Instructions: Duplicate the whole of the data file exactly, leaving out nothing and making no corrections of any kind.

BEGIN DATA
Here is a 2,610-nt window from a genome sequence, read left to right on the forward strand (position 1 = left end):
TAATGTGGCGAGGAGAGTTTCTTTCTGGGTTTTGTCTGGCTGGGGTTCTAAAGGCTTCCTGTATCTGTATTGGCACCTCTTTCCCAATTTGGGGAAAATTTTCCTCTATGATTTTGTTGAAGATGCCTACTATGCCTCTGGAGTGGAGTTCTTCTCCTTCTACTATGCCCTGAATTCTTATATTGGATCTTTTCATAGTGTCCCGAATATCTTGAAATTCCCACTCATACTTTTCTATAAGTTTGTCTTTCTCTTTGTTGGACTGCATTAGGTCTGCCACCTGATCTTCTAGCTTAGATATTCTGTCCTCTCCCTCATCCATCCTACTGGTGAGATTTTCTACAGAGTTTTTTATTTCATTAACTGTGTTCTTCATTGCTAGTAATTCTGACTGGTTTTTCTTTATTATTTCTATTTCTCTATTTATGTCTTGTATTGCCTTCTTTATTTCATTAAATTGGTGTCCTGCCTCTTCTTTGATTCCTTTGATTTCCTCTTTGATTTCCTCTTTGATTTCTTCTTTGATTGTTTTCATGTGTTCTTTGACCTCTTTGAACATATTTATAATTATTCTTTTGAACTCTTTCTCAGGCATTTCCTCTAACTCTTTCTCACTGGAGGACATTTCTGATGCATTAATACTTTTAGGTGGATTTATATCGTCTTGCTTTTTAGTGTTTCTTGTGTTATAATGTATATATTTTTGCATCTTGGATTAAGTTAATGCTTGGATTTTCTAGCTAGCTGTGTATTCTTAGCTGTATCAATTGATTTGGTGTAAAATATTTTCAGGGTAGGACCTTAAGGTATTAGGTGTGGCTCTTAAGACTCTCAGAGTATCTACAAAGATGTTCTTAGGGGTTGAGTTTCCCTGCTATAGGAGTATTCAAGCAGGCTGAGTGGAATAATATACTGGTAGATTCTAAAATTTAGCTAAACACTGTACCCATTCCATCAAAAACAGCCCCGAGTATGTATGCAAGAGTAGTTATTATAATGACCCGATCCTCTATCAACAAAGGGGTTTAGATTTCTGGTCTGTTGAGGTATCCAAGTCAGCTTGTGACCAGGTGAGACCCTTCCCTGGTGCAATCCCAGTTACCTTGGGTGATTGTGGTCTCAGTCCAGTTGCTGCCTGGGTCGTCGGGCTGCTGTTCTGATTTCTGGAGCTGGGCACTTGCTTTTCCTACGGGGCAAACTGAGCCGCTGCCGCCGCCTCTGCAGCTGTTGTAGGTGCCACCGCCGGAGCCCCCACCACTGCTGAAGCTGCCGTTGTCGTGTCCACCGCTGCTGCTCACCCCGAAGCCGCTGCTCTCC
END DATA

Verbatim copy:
Here is a 2,610-nt window from a genome sequence, read left to right on the forward strand (position 1 = left end):
TAATGTGGCGAGGAGAGTTTCTTTCTGGGTTTTGTCTGGCTGGGGTTCTAAAGGCTTCCTGTATCTGTATTGGCACCTCTTTCCCAATTTGGGGAAAATTTTCCTCTATGATTTTGTTGAAGATGCCTACTATGCCTCTGGAGTGGAGTTCTTCTCCTTCTACTATGCCCTGAATTCTTATATTGGATCTTTTCATAGTGTCCCGAATATCTTGAAATTCCCACTCATACTTTTCTATAAGTTTGTCTTTCTCTTTGTTGGACTGCATTAGGTCTGCCACCTGATCTTCTAGCTTAGATATTCTGTCCTCTCCCTCATCCATCCTACTGGTGAGATTTTCTACAGAGTTTTTTATTTCATTAACTGTGTTCTTCATTGCTAGTAATTCTGACTGGTTTTTCTTTATTATTTCTATTTCTCTATTTATGTCTTGTATTGCCTTCTTTATTTCATTAAATTGGTGTCCTGCCTCTTCTTTGATTCCTTTGATTTCCTCTTTGATTTCCTCTTTGATTTCTTCTTTGATTGTTTTCATGTGTTCTTTGACCTCTTTGAACATATTTATAATTATTCTTTTGAACTCTTTCTCAGGCATTTCCTCTAACTCTTTCTCACTGGAGGACATTTCTGATGCATTAATACTTTTAGGTGGATTTATATCGTCTTGCTTTTTAGTGTTTCTTGTGTTATAATGTATATATTTTTGCATCTTGGATTAAGTTAATGCTTGGATTTTCTAGCTAGCTGTGTATTCTTAGCTGTATCAATTGATTTGGTGTAAAATATTTTCAGGGTAGGACCTTAAGGTATTAGGTGTGGCTCTTAAGACTCTCAGAGTATCTACAAAGATGTTCTTAGGGGTTGAGTTTCCCTGCTATAGGAGTATTCAAGCAGGCTGAGTGGAATAATATACTGGTAGATTCTAAAATTTAGCTAAACACTGTACCCATTCCATCAAAAACAGCCCCGAGTATGTATGCAAGAGTAGTTATTATAATGACCCGATCCTCTATCAACAAAGGGGTTTAGATTTCTGGTCTGTTGAGGTATCCAAGTCAGCTTGTGACCAGGTGAGACCCTTCCCTGGTGCAATCCCAGTTACCTTGGGTGATTGTGGTCTCAGTCCAGTTGCTGCCTGGGTCGTCGGGCTGCTGTTCTGATTTCTGGAGCTGGGCACTTGCTTTTCCTACGGGGCAAACTGAGCCGCTGCCGCCGCCTCTGCAGCTGTTGTAGGTGCCACCGCCGGAGCCCCCACCACTGCTGAAGCTGCCGTTGTCGTGTCCACCGCTGCTGCTCACCCCGAAGCCGCTGCTCTCC